By Naser Ghobadzadeh
This article is part of the Revolutions and Counter Revolutions series, curated by Democracy Futures as a joint global initiative between the Sydney Democracy Network and The Conversation. The project aims to stimulate fresh thinking about the many challenges facing democracies in the 21st century.
With Iran’s ruling clergy already preparing to celebrate the 40th anniversary of the 1979 Islamic Revolution, it may be too late to question whether or not the revolution was in fact Islamic. What we can do, at least, is explore the revolution’s degree of Islamicness.
In Iran, like elsewhere in the world, often competing utopian political visions shaped the political landscape of the previous century. Marxism, nationalism and liberalism all played important roles in the 1979 revolution. Yet it was later branded “Islamic” with such insistence that this eventually became its sole adjective.
Most Iranians were religious, which positioned the clergy far ahead of any other political group in being able to mobilise the masses. The clergy benefited enormously from their highly effective religious network, which was both far reaching and fully under their control. By that time, the Pahlavi regime had severely weakened the organising capacities of Iran’s other political groups.
The consolidation of power
After claiming a dominant post-revolution position, the clergy under then Supreme Leader Ayatollah Khomeini exploited their irreproachable reputation and religious bond with the masses to eliminate their rivals and consolidate their power. They converted Iran’s religious networks into permanent political platforms.
Mosques and other religious spaces and occasions were at the forefront of their propaganda machinery. Mosques were also – and still are – used as polling stations during elections.
The ruling clergy coupled the term “Islamic” with the revolution, calling it a “regime of truth”, to use Foucault’s terminology. More importantly, they impeded the emergence of a non-religious alternative to their peculiar political system. Over the past 39 years, no secular political group has been able to mount a formidable challenge to the Islamic Republic.
Instead, other religious forces have challenged the ruling clergy. They have done so both on the level of practical politics and by way of introducing viable alternatives to the ideal of the Islamic state.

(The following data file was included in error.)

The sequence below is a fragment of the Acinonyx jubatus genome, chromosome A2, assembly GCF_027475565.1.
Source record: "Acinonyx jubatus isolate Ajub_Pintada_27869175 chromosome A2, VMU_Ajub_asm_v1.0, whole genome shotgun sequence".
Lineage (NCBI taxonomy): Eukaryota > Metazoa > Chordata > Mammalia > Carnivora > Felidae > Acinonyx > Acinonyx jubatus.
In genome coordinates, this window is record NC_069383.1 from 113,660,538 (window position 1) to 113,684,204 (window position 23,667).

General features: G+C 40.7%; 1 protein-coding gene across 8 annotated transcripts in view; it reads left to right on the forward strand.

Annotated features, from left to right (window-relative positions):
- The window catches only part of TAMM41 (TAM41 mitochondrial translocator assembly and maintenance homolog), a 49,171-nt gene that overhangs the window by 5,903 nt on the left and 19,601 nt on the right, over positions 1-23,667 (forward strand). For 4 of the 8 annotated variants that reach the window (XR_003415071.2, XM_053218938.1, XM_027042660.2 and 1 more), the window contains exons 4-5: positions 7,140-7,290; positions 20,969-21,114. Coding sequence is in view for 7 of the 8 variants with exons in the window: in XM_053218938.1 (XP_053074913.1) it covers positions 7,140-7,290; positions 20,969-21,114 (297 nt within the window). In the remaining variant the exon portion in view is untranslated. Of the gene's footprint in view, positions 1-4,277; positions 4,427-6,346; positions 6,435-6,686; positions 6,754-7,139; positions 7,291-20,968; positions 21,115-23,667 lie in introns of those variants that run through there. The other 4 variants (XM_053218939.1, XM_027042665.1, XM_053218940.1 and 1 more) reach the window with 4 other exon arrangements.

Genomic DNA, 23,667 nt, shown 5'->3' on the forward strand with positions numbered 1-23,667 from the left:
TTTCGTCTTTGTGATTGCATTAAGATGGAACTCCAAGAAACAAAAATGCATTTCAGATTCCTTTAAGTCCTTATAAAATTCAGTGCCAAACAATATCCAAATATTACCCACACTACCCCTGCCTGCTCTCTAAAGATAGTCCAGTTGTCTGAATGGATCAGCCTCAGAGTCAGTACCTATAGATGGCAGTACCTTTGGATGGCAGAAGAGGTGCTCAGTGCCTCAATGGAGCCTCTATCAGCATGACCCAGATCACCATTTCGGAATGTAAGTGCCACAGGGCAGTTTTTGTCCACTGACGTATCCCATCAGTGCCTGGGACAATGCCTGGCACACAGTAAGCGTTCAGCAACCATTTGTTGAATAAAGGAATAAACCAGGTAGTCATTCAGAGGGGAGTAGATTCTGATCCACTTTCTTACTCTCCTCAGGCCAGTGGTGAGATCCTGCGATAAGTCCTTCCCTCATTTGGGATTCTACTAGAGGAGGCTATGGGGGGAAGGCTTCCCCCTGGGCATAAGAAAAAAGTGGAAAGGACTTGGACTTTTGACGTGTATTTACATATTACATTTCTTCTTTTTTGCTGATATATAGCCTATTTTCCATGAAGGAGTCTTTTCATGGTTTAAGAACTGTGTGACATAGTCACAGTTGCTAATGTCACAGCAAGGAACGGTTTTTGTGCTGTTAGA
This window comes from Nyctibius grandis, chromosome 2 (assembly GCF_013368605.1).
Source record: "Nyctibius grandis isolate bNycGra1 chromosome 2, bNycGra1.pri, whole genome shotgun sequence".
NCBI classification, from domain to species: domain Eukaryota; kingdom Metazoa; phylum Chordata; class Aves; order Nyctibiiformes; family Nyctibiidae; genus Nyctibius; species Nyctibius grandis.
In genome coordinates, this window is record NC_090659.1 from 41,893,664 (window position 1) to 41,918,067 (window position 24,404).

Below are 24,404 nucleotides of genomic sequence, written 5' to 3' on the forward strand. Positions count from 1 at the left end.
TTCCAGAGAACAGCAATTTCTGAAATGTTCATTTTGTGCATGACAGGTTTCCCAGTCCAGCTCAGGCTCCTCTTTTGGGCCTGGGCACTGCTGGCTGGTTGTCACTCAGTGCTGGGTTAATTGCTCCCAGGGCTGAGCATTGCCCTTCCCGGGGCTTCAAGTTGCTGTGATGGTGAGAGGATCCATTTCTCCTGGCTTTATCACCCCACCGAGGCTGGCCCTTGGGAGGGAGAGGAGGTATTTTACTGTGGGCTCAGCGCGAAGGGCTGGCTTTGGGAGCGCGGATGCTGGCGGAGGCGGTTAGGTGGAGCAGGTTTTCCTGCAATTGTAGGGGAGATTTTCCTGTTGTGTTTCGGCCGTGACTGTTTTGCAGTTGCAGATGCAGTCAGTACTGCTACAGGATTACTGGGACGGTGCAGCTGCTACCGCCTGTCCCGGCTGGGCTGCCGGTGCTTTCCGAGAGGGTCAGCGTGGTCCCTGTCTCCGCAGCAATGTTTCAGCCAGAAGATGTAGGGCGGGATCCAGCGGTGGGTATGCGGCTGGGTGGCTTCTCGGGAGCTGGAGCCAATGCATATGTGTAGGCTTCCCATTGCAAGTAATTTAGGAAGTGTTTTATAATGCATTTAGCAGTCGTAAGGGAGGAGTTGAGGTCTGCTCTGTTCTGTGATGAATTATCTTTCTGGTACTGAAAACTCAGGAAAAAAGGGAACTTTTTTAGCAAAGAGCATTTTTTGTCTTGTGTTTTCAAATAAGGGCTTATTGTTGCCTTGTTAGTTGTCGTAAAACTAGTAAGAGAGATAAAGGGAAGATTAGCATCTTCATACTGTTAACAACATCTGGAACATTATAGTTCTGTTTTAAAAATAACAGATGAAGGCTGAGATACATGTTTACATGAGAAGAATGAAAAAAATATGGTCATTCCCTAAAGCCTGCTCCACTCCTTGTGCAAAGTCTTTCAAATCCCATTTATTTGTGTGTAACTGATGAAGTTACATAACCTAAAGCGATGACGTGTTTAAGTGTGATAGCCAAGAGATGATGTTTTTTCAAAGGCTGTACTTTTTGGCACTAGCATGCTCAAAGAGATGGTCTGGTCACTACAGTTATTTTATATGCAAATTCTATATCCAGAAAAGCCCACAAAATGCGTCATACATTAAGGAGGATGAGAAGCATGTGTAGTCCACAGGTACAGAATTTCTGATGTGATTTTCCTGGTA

The impetus for Iran’s most significant periods of political unrest in recent decades can be traced to the Islamic reformists. Examples include the reformist movement from 1997 until 2005, and the Green Movement, which emerged after the disputed 2009 elections.
The Green Movement brought the regime to the brink of collapse, and its religious ties were undeniable. Its leaders, Mir Hussin Mousavi and Mehdi Karubi – who are still under house arrest – are both religious figures who have always aligned with the Islamists. The colour green is a religious symbol, hence the name of the movement.
A new politico-religious discourse is emerging that offers a viable alternative to the Islamic Republic. The Green Movement must still be understood within the broader “Islamist” school of thought, as it promotes a political role for religion. It is, however, unique in that it envisions this role as part of a democratic polity.
Islam lacks a blueprint for government
The reformist movement amounts to a direct backlash against the ideal of the Islamic state. It targets the foundational pillars of the Shiʿi model of the state, which is based upon Khomeini’s doctrine of wilāyat-i faqīh.
The reformists intend to strip away the ruling clergy’s proclaimed religious legitimacy. They maintain that Islam does not specify a blueprint for political matters and explicitly avoids providing economic, political, or policy prescriptions. The Qurʾān and many Ḥadīths support the notion that humans have the capacity to determine appropriate solutions for their worldly problems.
Thus, reformists argue that Islam should be actualised in politics through the political contributions of believers rather than the political leadership of the clergy.
Islam does not stipulate a model political system. This makes it impossible to extract the notion of democratic government from Islamic teachings.
However, one could argue that democracy is an appropriate political system for the Muslim world, based on human reasoning. For example, Mohsen Kadivar asserts:
Democracy is the least erroneous approach to the politics of the world. (Please note that least erroneous does not mean perfect, or even error free.) Democracy is a product of reason, and the fact that it has first been put to use in the West does not preclude its utility in other cultures – reason extends beyond the geographical boundaries. One must adopt a correct approach, regardless of who came up with the idea.